3. Process according to claim 1, wherein a total irradiation dosage of ##EQU9## is applied.
4. Process according to claim 1, which comprises carrying out the corona treatment at ambient temperature in an atmosphere containing at least one member of the group consisting of oxygen and carbon dioxide.
5. Process for preparing reinforced polymeric matrix materials which comprises incorporating into a polar polymeric matrix material, a polyolefin filament obtained by a process comprising subjecting a highly oriented polyolefin filament, obtained by converting a solution or melt of a polyolefin having a weight-average molecular weight of at least 4105 into a gel filament and stretching the resulting gel filament at elevated temperature in a stretch ratio of at least 10:1, to a corona treatment with a total irradiation dosage of ##EQU10## carried out intermittently in dosages of ##EQU11##
6. Process according to claim 5, wherein the matrix material used is a polyamide, polyester or epoxy resin.
Description

This is a continuation of application Ser. No. 934,995, filed Jan. 9, 1987, which was abandoned upon the filing hereof. Application Ser. No. 934,995 was a continuation of application Ser. No. 817,393, filed Jan. 9, 1986, now abandoned. Application Ser. No. 817,393 was, in turn, a continuation of application Ser. No. 679,410, filed Dec. 7, 1984, now abandoned.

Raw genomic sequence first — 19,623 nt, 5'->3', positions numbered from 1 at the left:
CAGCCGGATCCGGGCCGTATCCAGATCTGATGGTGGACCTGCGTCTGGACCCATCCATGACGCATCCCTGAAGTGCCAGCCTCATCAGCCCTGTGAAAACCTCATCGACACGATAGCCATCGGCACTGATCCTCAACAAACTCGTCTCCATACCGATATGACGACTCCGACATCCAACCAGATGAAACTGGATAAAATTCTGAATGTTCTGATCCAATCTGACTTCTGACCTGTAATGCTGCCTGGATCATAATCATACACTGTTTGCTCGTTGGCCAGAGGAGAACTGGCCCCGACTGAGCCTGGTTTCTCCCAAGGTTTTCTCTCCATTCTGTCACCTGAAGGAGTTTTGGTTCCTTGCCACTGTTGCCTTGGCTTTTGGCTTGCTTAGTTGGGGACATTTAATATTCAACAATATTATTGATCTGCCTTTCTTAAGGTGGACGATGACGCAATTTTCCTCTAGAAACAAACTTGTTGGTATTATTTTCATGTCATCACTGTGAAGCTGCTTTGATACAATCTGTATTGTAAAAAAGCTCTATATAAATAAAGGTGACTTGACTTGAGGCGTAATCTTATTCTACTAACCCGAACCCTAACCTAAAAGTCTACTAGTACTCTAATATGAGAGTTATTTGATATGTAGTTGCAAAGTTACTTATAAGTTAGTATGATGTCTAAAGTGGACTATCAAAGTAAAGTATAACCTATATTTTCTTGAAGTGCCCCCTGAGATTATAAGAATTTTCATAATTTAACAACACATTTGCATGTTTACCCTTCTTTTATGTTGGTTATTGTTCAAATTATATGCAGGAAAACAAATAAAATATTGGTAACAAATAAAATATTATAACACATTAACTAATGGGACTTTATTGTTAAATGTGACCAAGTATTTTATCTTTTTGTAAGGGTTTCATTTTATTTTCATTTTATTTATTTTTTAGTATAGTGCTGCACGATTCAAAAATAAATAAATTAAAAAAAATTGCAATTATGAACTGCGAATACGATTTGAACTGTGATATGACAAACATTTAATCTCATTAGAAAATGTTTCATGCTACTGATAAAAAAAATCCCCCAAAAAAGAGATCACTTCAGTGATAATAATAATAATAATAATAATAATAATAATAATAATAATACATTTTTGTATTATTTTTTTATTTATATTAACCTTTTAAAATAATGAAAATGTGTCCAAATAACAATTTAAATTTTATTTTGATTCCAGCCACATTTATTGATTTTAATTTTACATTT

The invention relates to a process for improving the adhesive strength of polyolefin filaments to polymeric matrices, as well as for preparing matrix materials reinforced with these filaments.

It is known in the art how to prepare composite reinforced materials by incorporating (embedding) in a matrix material, particularly a polymer matrix material, a reinforcing material, for instance in the form of filaments. Examples of reinforcing materials include inorganic substances, such as glass fibres, and synthetic materials, such as polymer fibres. Highly attractive as reinforcing material seem to be, prima facie, polyolefin filaments on account of, among other things, their low specific gravity, their low raw materials costs and their good chemical resistance. Prerequisites for applying such filaments as reinforcing material are a high tensile strength and a high modulus.